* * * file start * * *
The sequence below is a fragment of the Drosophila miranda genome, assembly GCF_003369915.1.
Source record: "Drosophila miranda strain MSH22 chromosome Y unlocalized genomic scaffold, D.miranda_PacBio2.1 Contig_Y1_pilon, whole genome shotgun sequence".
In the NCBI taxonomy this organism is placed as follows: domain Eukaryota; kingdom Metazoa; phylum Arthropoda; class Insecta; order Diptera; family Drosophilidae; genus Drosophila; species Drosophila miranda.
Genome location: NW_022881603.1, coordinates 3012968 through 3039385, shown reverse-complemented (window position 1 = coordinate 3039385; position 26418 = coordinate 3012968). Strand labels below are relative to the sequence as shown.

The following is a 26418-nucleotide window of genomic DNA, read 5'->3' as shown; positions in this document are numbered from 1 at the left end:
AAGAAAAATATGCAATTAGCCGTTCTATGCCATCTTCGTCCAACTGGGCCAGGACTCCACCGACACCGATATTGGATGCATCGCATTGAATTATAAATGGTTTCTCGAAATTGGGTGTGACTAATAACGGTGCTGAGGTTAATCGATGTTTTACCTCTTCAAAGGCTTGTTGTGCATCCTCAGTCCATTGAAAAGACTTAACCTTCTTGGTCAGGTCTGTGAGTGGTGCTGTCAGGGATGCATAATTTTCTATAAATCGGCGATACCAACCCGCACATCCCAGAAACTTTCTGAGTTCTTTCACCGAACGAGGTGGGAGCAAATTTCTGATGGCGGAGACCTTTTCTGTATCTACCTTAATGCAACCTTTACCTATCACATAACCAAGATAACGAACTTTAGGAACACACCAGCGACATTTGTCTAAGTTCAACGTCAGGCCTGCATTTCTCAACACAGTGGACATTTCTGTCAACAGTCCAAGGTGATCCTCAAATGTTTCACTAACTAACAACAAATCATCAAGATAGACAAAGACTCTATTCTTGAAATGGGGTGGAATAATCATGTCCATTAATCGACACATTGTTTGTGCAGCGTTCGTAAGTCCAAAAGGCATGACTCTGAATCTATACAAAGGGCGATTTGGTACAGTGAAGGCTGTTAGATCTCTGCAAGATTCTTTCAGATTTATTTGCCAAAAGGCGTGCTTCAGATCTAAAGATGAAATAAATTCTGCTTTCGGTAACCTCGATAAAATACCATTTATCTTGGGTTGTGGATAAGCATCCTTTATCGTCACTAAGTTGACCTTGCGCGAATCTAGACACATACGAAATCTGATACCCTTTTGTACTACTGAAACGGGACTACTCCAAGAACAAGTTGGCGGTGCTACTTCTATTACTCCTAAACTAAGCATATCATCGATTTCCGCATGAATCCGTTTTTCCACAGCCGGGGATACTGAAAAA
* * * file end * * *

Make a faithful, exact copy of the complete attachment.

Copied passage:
The sequence below is a fragment of the Drosophila miranda genome, assembly GCF_003369915.1.
Source record: "Drosophila miranda strain MSH22 chromosome Y unlocalized genomic scaffold, D.miranda_PacBio2.1 Contig_Y1_pilon, whole genome shotgun sequence".
In the NCBI taxonomy this organism is placed as follows: domain Eukaryota; kingdom Metazoa; phylum Arthropoda; class Insecta; order Diptera; family Drosophilidae; genus Drosophila; species Drosophila miranda.
Genome location: NW_022881603.1, coordinates 3012968 through 3039385, shown reverse-complemented (window position 1 = coordinate 3039385; position 26418 = coordinate 3012968). Strand labels below are relative to the sequence as shown.

The following is a 26418-nucleotide window of genomic DNA, read 5'->3' as shown; positions in this document are numbered from 1 at the left end:
AAGAAAAATATGCAATTAGCCGTTCTATGCCATCTTCGTCCAACTGGGCCAGGACTCCACCGACACCGATATTGGATGCATCGCATTGAATTATAAATGGTTTCTCGAAATTGGGTGTGACTAATAACGGTGCTGAGGTTAATCGATGTTTTACCTCTTCAAAGGCTTGTTGTGCATCCTCAGTCCATTGAAAAGACTTAACCTTCTTGGTCAGGTCTGTGAGTGGTGCTGTCAGGGATGCATAATTTTCTATAAATCGGCGATACCAACCCGCACATCCCAGAAACTTTCTGAGTTCTTTCACCGAACGAGGTGGGAGCAAATTTCTGATGGCGGAGACCTTTTCTGTATCTACCTTAATGCAACCTTTACCTATCACATAACCAAGATAACGAACTTTAGGAACACACCAGCGACATTTGTCTAAGTTCAACGTCAGGCCTGCATTTCTCAACACAGTGGACATTTCTGTCAACAGTCCAAGGTGATCCTCAAATGTTTCACTAACTAACAACAAATCATCAAGATAGACAAAGACTCTATTCTTGAAATGGGGTGGAATAATCATGTCCATTAATCGACACATTGTTTGTGCAGCGTTCGTAAGTCCAAAAGGCATGACTCTGAATCTATACAAAGGGCGATTTGGTACAGTGAAGGCTGTTAGATCTCTGCAAGATTCTTTCAGATTTATTTGCCAAAAGGCGTGCTTCAGATCTAAAGATGAAATAAATTCTGCTTTCGGTAACCTCGATAAAATACCATTTATCTTGGGTTGTGGATAAGCATCCTTTATCGTCACTAAGTTGACCTTGCGCGAATCTAGACACATACGAAATCTGATACCCTTTTGTACTACTGAAACGGGACTACTCCAAGAACAAGTTGGCGGTGCTACTTCTATTACTCCTAAACTAAGCATATCATCGATTTCCGCATGAATCCGTTTTTCCACAGCCGGGGATACTGAAAAA